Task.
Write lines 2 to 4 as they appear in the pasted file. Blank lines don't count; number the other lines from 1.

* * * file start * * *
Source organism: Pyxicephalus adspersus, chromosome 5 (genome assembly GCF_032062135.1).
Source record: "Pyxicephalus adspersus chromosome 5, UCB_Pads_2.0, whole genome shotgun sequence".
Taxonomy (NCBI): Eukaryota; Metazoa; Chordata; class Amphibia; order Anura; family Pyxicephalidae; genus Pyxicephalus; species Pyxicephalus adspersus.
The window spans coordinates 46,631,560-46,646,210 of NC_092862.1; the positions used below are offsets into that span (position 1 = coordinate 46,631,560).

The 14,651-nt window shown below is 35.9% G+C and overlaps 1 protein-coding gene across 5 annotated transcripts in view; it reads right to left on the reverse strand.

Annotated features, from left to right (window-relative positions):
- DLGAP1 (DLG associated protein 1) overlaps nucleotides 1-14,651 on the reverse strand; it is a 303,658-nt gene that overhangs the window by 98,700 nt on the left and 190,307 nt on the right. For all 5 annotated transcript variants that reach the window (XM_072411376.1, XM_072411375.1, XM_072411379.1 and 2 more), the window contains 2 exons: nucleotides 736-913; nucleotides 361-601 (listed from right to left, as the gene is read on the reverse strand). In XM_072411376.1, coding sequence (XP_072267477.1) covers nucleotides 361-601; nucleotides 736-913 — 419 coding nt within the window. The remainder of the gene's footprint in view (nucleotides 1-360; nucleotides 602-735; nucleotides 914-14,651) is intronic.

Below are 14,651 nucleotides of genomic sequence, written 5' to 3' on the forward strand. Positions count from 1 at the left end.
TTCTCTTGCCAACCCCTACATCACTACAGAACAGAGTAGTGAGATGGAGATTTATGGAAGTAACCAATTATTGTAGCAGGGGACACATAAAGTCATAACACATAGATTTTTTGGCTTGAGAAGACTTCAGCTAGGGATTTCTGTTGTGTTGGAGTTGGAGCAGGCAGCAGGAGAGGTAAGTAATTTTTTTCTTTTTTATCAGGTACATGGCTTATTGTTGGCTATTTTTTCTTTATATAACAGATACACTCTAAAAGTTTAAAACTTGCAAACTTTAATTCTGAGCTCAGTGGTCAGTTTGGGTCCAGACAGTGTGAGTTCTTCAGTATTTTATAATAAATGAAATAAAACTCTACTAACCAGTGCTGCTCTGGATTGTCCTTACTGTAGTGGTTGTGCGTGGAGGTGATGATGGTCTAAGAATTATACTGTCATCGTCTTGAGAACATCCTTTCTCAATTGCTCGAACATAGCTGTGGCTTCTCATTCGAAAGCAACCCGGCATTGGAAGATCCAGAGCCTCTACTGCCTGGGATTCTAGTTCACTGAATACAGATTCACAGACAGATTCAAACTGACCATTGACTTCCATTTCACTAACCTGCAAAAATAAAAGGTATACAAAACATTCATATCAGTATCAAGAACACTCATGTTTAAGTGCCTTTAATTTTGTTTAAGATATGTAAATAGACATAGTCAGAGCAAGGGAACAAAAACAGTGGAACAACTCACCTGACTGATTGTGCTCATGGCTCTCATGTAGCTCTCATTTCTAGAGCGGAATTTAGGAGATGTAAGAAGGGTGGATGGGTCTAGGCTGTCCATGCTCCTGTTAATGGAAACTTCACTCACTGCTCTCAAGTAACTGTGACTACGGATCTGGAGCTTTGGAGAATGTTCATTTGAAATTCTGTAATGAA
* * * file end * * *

Source record: "Pyxicephalus adspersus chromosome 5, UCB_Pads_2.0, whole genome shotgun sequence".
Taxonomy (NCBI): Eukaryota; Metazoa; Chordata; class Amphibia; order Anura; family Pyxicephalidae; genus Pyxicephalus; species Pyxicephalus adspersus.
The window spans coordinates 46,631,560-46,646,210 of NC_092862.1; the positions used below are offsets into that span (position 1 = coordinate 46,631,560).